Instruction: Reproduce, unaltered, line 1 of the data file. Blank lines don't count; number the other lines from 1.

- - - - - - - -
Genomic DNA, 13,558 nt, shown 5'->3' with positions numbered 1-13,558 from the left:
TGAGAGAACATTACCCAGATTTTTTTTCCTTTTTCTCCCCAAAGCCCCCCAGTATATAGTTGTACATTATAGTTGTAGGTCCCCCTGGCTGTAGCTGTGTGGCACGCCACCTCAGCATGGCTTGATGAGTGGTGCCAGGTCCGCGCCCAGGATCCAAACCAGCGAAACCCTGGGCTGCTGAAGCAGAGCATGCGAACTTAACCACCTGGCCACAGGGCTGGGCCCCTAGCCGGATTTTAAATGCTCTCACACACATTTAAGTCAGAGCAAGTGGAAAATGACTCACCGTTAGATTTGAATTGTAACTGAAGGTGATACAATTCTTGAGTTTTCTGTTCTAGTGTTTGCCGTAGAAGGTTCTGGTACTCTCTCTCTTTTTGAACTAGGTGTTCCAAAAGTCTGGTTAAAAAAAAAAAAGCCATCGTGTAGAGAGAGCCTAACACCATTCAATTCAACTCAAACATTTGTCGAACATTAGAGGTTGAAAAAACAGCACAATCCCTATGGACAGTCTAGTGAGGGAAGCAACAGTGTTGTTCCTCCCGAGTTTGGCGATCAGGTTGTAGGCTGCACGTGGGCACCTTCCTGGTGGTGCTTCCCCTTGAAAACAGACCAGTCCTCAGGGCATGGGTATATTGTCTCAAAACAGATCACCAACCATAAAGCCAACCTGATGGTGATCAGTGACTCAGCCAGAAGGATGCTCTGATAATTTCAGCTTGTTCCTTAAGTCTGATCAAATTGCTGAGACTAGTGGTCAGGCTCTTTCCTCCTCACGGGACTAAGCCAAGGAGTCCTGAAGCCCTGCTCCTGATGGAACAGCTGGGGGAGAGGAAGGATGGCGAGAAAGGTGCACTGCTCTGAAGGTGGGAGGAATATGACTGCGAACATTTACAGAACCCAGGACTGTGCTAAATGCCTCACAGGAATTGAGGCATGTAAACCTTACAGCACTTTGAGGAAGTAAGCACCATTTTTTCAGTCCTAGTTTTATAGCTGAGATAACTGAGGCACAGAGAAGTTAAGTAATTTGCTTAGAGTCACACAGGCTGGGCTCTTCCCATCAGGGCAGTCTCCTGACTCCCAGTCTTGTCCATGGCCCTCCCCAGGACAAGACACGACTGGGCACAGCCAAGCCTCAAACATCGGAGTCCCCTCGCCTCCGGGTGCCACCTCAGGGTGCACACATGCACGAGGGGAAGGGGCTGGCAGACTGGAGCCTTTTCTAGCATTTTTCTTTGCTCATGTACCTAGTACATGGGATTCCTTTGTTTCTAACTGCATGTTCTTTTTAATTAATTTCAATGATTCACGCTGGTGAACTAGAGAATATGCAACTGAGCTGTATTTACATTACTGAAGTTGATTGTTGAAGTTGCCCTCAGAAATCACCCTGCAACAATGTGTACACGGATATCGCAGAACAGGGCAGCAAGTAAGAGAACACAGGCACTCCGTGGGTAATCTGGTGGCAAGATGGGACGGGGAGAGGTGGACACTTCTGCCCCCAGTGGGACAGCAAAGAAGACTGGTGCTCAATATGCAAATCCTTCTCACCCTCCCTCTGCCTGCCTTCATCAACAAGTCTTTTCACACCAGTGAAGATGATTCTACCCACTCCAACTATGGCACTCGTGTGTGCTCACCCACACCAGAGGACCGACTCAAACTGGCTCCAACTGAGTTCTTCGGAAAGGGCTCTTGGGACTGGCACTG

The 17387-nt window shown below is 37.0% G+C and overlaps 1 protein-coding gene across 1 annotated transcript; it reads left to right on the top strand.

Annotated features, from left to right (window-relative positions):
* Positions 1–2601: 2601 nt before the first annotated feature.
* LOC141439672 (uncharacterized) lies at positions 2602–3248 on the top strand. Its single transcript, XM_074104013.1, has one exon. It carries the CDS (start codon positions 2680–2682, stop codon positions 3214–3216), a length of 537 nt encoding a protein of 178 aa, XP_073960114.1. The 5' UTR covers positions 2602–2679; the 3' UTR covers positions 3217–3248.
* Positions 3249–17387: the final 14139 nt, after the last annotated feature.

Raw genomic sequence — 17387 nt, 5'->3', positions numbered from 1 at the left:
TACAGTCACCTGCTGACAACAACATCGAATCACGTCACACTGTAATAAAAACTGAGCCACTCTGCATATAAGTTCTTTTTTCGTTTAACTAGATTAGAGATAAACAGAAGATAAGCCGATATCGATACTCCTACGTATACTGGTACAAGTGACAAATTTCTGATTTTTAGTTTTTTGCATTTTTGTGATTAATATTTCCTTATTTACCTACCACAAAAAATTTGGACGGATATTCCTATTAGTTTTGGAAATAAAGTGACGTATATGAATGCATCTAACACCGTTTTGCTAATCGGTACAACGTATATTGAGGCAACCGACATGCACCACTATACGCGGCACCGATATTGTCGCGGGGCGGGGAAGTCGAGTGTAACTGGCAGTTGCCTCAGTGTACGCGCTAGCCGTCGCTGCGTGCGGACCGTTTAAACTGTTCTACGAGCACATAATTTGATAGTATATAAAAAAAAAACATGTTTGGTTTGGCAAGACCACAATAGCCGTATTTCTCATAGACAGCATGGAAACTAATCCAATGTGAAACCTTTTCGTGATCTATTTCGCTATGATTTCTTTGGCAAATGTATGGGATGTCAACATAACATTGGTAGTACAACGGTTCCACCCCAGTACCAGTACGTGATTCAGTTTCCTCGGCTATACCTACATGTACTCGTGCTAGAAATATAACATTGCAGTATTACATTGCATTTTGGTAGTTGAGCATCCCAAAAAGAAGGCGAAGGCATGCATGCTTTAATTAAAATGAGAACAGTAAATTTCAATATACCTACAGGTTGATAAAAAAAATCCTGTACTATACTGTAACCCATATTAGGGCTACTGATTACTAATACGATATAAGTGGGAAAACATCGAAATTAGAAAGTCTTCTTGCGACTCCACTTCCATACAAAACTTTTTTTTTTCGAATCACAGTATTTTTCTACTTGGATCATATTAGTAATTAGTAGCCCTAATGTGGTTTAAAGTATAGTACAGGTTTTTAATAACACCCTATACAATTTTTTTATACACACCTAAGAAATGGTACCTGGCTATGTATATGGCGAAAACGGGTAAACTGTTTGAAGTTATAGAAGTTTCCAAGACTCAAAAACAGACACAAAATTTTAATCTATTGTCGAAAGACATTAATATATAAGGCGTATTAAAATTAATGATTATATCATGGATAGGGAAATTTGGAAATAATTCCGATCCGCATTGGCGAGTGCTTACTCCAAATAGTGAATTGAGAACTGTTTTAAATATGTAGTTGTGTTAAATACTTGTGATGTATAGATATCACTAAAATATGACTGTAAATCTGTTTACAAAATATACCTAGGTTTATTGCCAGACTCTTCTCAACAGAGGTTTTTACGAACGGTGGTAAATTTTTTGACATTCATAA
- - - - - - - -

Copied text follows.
Genomic DNA, 13,558 nt, shown 5'->3' with positions numbered 1-13,558 from the left: